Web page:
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Retired CP Rail conductor on a mission to find past friends from 43 years ago

A retired CP Rail conductor is on a mission to find special acquaintances who helped unblock train tracks during an incident 43 years ago.

In 1978, one of the very last trains operated by CP Rail on the Canadian route from Vancouver to Toronto was stopped in its tracks in Kicking Horse Canyon, B.C.

It was Oct. 29, coincidentally the day Via Rail took over the Canadian line from CP Rail. John Cowan was a rookie trainman and amateur photographer whose job that day was to ride the last coach of the train.

As they approached Kicking Horse Canyon, a railway patrolman radioed the conductor to report an obstruction on the tracks.

The train rolled to a stop and the conductor, Len Timpany, realized they had a major problem. The rock on the tracks was less of a rock and more of a boulder. There was no way the six train employees — one conductor, two engineers, two trainmen, and the patrolman — were going to be able to move it on their own.

Timpany called the issue in to the nearby town of Golden, B.C. The train order operator there, responsible for timetable co-ordination on that section of track, phoned the local maintenance crew. Early on a Sunday morning, that attempt proved fruitless.

By this time Cowan had left the rear of the train and walked up to see what was happening. Cowan was a serious train enthusiast who had been taking train photos since he was 10. He sees what happened next as one of the most memorable incidents of what became a 35-year career.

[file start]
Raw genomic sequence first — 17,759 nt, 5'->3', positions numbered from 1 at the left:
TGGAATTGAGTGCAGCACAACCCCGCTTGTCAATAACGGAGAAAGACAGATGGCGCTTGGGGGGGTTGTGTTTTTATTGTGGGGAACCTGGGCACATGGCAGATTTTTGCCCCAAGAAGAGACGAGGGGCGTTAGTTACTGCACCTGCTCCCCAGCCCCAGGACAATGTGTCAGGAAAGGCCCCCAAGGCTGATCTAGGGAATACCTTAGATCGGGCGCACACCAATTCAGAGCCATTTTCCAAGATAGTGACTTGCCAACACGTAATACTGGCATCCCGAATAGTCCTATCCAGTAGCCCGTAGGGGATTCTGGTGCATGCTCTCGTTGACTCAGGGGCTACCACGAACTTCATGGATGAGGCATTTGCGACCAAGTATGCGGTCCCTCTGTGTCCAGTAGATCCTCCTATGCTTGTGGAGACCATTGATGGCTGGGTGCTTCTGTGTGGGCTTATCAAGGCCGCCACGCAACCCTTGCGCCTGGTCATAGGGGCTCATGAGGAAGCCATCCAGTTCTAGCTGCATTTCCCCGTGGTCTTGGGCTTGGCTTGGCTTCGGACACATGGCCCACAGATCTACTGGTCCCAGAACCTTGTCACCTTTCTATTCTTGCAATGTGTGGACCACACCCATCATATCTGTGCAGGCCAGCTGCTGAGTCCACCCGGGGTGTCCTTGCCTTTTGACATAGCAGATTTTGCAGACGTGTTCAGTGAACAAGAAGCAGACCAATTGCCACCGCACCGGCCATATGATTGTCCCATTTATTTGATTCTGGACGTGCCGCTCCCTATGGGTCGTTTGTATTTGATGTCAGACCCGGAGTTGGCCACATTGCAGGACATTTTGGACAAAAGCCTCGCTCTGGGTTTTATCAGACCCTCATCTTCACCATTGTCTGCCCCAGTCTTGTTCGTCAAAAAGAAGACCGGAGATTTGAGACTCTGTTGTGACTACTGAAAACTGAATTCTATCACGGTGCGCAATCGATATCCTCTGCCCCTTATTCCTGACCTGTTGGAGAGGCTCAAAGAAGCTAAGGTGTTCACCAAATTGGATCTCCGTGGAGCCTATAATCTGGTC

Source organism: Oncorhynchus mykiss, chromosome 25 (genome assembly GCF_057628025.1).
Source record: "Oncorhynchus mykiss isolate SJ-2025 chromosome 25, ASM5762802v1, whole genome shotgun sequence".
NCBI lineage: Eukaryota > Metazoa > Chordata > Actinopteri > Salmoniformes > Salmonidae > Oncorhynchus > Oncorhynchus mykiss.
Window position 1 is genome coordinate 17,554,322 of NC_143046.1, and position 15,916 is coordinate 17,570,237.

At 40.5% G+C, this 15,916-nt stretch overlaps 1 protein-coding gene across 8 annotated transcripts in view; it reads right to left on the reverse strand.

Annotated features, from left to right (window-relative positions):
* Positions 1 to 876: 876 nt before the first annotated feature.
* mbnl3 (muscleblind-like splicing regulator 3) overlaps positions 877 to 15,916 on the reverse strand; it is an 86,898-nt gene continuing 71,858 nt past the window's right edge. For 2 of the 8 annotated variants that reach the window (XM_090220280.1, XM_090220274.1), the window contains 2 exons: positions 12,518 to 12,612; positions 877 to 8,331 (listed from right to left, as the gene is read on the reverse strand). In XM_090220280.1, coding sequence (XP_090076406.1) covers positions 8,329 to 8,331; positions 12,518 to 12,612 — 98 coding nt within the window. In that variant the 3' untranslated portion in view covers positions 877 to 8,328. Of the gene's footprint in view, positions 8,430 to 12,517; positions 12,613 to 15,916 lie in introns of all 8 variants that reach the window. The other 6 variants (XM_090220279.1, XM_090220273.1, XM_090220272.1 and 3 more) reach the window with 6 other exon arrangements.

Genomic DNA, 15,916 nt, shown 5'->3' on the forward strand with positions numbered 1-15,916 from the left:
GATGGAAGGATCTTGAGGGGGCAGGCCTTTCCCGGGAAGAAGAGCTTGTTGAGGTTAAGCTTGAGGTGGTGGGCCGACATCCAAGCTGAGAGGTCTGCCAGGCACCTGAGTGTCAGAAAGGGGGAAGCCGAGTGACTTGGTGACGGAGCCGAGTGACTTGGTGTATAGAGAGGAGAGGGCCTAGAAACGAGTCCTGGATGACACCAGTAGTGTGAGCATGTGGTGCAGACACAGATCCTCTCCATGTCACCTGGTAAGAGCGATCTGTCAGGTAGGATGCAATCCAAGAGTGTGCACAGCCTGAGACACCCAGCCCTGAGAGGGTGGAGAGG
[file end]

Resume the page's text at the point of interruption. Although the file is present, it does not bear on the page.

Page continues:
Timpany decided to ask the passengers to help. “He got on the intercom and explained what was happening,” Cowan said. “He said, ‘Hey folks, we’re going to be here all day unless we get some help.’ And people responded!”

Even then, Cowan said in a phone interview, it was a risky idea. The conductor’s primary responsibility is the safety of the passengers. If anyone had been hurt in the attempt, Timpany — and probably the rest of the crew as well — would have been in big trouble.

Nevertheless, they put a boulder-shifting team together with eight or nine male passengers. The patrolman supplied a long crowbar, but their heaving only lifted the boulder slightly on one side — they couldn’t get it to turn over.

At that point, their hero arrived. “This woman came up the side of the train and asked to help, and she made all the difference,” Cowan says. He remembers that she was from a farm somewhere in Saskatchewan. She took the central spot in the team.

“She was so strong!” Cowan says. “It took all of us, for sure, but she made the difference. We couldn’t have done it without her.”

The boulder was quickly moved off the track, and the train was able to proceed. Cowan took a group shot before they left. He also collected contact information for everyone in the photo, and later sent them a copy.

Unfortunately, after sending out the photos, he figured he didn’t need their contact information anymore. After all, the incident was resolved. So, Cowan threw the information away — something he regrets tremendously. He is on a quest to reconnect with the boulder team.

Cowan, now 64, retired as a conductor. He is publishing a book filled with stories and photos (Canadian Pacific Trackside 1977-2012, available in April 2022 from Morning Sun Books).

He hopes someone will remember the boulder incident in Kicking Horse Canyon on the morning of Oct. 29, 1978. If the photos attached to this story stir any recollections for our readers, Cowan can be contacted at johnpcowan@shaw.ca. He can also be found on Facebook.